This is a seven lesson video devotional study based on the first chapters of Genesis. Each lesson includes a video clip from the feature documentary Is Genesis History?, a Scripture selection, and a Devotional written by the writer and director of the film. Learn more about the feature film here.
Now the whole earth had one language and the same words. And as people migrated from the east, they found a plain in the land of Shinar and settled there.And they said to one another, “Come, let us make bricks, and burn them thoroughly.” And they had brick for stone, and bitumen for mortar. Then they said, “Come, let us build ourselves a city and a tower with its top in the heavens, and let us make a name for ourselves, lest we be dispersed over the face of the whole earth.” And the Lord came down to see the city and the tower, which the children of man had built. And the Lord said, “Behold, they are one people, and they have all one language, and this is only the beginning of what they will do. And nothing that they propose to do will now be impossible for them. Come, let us go down and there confuse their language, so that they may not understand one another’s speech.” So the Lord dispersed them from there over the face of all the earth, and they left off building the city. Therefore its name was called Babel, because there the Lord confused the language of all the earth. And from there the Lord dispersed them over the face of all the earth. (Gen 11:1-9, ESV)
When the day of Pentecost arrived, they were all together in one place. And suddenly there came from heaven a sound like a mighty rushing wind, and it filled the entire house where they were sitting. And divided tongues as of fire appeared to them and rested on each one of them. And they were all filled with the Holy Spirit and began to speak in other tongues as the Spirit gave them utterance.
Now there were dwelling in Jerusalem Jews, devout men from every nation under heaven. And at this sound the multitude came together, and they were bewildered, because each one was hearing them speak in his own language. And they were amazed and astonished, saying, “Are not all these who are speaking Galileans?And how is it that we hear, each of us in his own native language? Parthians and Medes and Elamites and residents of Mesopotamia, Judea and Cappadocia, Pontus and Asia, Phrygia and Pamphylia, Egypt and the parts of Libya belonging to Cyrene, and visitors from Rome, both Jews and proselytes, Cretans and Arabians—we hear them telling in our own tongues the mighty works of God.” And all were amazed and perplexed, saying to one another, “What does this mean?” (Acts 2:1-12, ESV)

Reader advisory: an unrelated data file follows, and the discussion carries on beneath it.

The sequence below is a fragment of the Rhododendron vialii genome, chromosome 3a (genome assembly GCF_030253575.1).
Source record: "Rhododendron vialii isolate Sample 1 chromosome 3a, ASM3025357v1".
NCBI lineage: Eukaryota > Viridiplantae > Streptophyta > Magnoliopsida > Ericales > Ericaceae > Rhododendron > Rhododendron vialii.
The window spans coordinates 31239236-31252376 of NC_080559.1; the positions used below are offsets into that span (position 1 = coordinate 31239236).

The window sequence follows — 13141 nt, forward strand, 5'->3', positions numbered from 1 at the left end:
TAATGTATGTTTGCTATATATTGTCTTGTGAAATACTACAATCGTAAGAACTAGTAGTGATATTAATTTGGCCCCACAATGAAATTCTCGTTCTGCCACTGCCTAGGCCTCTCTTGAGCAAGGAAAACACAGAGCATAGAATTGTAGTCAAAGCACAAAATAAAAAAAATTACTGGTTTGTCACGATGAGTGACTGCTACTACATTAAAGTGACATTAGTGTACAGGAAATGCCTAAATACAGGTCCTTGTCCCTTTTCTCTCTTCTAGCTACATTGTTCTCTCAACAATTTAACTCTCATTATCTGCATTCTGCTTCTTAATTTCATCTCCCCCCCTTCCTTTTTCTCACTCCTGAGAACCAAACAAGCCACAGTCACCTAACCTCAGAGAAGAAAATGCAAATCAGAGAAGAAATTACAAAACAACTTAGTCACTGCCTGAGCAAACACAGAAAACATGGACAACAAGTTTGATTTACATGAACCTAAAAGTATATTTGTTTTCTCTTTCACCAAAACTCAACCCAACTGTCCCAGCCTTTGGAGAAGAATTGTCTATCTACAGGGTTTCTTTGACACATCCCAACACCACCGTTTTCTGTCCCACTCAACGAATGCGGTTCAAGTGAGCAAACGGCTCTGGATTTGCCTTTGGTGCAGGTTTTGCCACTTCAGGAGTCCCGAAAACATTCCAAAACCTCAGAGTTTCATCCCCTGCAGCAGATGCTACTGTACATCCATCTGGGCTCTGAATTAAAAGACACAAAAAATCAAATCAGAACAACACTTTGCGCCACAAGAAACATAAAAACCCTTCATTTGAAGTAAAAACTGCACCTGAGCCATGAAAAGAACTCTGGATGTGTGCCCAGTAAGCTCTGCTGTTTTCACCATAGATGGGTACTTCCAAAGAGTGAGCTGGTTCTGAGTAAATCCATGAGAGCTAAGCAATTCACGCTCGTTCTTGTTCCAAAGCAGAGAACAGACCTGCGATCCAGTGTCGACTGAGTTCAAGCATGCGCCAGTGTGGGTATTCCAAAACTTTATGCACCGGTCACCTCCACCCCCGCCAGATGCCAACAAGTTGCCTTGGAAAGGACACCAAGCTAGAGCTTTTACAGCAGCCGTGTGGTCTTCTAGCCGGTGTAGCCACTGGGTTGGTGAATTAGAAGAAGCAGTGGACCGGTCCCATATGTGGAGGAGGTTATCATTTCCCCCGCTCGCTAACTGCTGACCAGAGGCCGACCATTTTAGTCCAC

My wife and I spent our 15th wedding anniversary in Vienna. She had been a missionary there when I first met her, so we thought it would be fun to visit again. Although we both speak a little German, I walked into the airport conscious of being in a place where I didn’t really understand the language.
Language is such an essential part of our lives, it’s easy to take it for granted. Remove our ability to communicate, and our lives almost stop. Imagine getting an unexpected text in a foreign language, or an email, or picking up the phone and hearing words you don’t understand. It could be unsettling.
This must have been the feeling of the people at the tower of Babel. They were suddenly unable to talk to people they had communicated with a day before. The Bible is vague as to how this confusion took place, but judging from the different language groups that appear in the historical record, it seems to have happened in groups of people.
Curiously, though, ancient languages are very complex. Modern languages are actually less complex than ancient languages, which had more tenses, moods, and cases. Linguistically, languages seem to have devolved.
They also seem to have multiplied into various families. Even though English is related to French and German, we don’t understand each other. Confusion is still the order of the day when multiple languages come together without translation.
That is what makes Acts 2 so interesting. All these people groups had converged on Jerusalem for the feast of Pentecost, but when Peter and the apostles stood up to speak, each group heard the gospel in its own language. This was the reversal of Babel.
With the start of Christ’s Kingdom, the gospel was made universally understandable. It was intended to draw all groups of people into it. And even though Christians may continue to speak different languages, there is a curious ability to understand those who worship the same Lord.
I found this out when I once visited Amsterdam. We had an international Bible study where six of us represented ve different continents. Although we didn’t understand each other, we felt a kindred spirit that transcended language.
I think it was the spiritual language of the love of God.
Have you ever experienced the warmth that comes when meeting Christians from foreign countries?